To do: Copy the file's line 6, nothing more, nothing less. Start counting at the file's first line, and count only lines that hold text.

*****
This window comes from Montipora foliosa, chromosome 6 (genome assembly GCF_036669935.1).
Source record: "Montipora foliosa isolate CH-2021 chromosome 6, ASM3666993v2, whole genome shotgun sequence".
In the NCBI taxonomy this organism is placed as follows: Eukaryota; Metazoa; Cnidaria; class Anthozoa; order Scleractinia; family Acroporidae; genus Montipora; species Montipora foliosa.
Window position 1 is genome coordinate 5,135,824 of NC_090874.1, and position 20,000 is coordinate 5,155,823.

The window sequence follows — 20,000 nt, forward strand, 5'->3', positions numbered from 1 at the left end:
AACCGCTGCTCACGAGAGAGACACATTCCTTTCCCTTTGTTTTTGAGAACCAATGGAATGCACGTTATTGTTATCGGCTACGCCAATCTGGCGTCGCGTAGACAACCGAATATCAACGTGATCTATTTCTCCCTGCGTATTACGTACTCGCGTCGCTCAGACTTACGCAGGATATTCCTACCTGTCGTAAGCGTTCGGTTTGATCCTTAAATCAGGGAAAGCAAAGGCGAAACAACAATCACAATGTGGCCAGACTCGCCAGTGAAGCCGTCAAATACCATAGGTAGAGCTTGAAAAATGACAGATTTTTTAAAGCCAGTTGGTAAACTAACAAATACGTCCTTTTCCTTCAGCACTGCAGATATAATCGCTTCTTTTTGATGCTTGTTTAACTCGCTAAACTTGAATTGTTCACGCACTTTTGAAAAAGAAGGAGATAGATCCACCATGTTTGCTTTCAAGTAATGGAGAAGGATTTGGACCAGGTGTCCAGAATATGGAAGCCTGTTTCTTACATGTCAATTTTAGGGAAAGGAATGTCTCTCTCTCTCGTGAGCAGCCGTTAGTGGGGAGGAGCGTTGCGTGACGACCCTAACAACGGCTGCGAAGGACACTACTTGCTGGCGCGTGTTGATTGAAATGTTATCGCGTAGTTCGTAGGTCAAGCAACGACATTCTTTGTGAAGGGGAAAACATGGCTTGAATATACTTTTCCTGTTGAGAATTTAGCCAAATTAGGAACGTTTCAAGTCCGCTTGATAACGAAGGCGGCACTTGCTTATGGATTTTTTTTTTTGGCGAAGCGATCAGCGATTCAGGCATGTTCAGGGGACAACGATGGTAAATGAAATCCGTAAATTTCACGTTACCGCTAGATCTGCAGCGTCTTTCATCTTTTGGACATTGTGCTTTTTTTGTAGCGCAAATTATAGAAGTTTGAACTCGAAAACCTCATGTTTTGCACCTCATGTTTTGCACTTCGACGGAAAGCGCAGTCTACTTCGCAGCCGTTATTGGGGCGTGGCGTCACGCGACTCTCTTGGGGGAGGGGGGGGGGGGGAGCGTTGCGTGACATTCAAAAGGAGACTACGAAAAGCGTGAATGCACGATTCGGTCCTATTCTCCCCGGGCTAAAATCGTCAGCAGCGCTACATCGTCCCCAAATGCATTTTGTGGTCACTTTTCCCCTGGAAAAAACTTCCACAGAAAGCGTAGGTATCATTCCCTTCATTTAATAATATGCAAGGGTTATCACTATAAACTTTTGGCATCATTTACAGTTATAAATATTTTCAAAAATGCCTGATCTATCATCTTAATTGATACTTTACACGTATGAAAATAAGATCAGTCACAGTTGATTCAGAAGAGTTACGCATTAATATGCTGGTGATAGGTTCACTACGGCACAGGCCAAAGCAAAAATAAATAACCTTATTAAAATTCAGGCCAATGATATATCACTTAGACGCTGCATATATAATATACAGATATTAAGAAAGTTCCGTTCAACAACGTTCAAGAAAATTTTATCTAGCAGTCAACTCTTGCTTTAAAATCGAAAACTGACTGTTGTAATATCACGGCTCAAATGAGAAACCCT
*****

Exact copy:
AACCGCTGCTCACGAGAGAGACACATTCCTTTCCCTTTGTTTTTGAGAACCAATGGAATGCACGTTATTGTTATCGGCTACGCCAATCTGGCGTCGCGTAGACAACCGAATATCAACGTGATCTATTTCTCCCTGCGTATTACGTACTCGCGTCGCTCAGACTTACGCAGGATATTCCTACCTGTCGTAAGCGTTCGGTTTGATCCTTAAATCAGGGAAAGCAAAGGCGAAACAACAATCACAATGTGGCCAGACTCGCCAGTGAAGCCGTCAAATACCATAGGTAGAGCTTGAAAAATGACAGATTTTTTAAAGCCAGTTGGTAAACTAACAAATACGTCCTTTTCCTTCAGCACTGCAGATATAATCGCTTCTTTTTGATGCTTGTTTAACTCGCTAAACTTGAATTGTTCACGCACTTTTGAAAAAGAAGGAGATAGATCCACCATGTTTGCTTTCAAGTAATGGAGAAGGATTTGGACCAGGTGTCCAGAATATGGAAGCCTGTTTCTTACATGTCAATTTTAGGGAAAGGAATGTCTCTCTCTCTCGTGAGCAGCCGTTAGTGGGGAGGAGCGTTGCGTGACGACCCTAACAACGGCTGCGAAGGACACTACTTGCTGGCGCGTGTTGATTGAAATGTTATCGCGTAGTTCGTAGGTCAAGCAACGACATTCTTTGTGAAGGGGAAAACATGGCTTGAATATACTTTTCCTGTTGAGAATTTAGCCAAATTAGGAACGTTTCAAGTCCGCTTGATAACGAAGGCGGCACTTGCTTATGGATTTTTTTTTTTGGCGAAGCGATCAGCGATTCAGGCATGTTCAGGGGACAACGATGGTAAATGAAATCCGTAAATTTCACGTTACCGCTAGATCTGCAGCGTCTTTCATCTTTTGGACATTGTGCTTTTTTTGTAGCGCAAATTATAGAAGTTTGAACTCGAAAACCTCATGTTTTGCACCTCATGTTTTGCACTTCGACGGAAAGCGCAGTCTACTTCGCAGCCGTTATTGGGGCGTGGCGTCACGCGACTCTCTTGGGGGAGGGGGGGGGGGGGAGCGTTGCGTGACATTCAAAAGGAGACTACGAAAAGCGTGAATGCACGATTCGGTCCTATTCTCCCCGGGCTAAAATCGTCAGCAGCGCTACATCGTCCCCAAATGCATTTTGTGGTCACTTTTCCCCTGGAAAAAACTTCCACAGAAAGCGTAGGTATCATTCCCTTCATTTAATAATATGCAAGGGTTATCACTATAAACTTTTGGCATCATTTACAGTTATAAATATTTTCAAAAATGCCTGATCTATCATCTTAATTGATACTTTACACGTATGAAAATAAGATCAGTCACAGTTGATTCAGAAGAGTTACGCATTAATATGCTGGTGATAGGTTCACTACGGCACAGGCCAAAGCAAAAATAAATAACCTTATTAAAATTCAGGCCAATGATATATCACTTAGACGCTGCATATATAATATACAGATATTAAGAAAGTTCCGTTCAACAACGTTCAAGAAAATTTTATCTAGCAGTCAACTCTTGCTTTAAAATCGAAAACTGACTGTTGTAATATCACGGCTCAAATGAGAAACCCT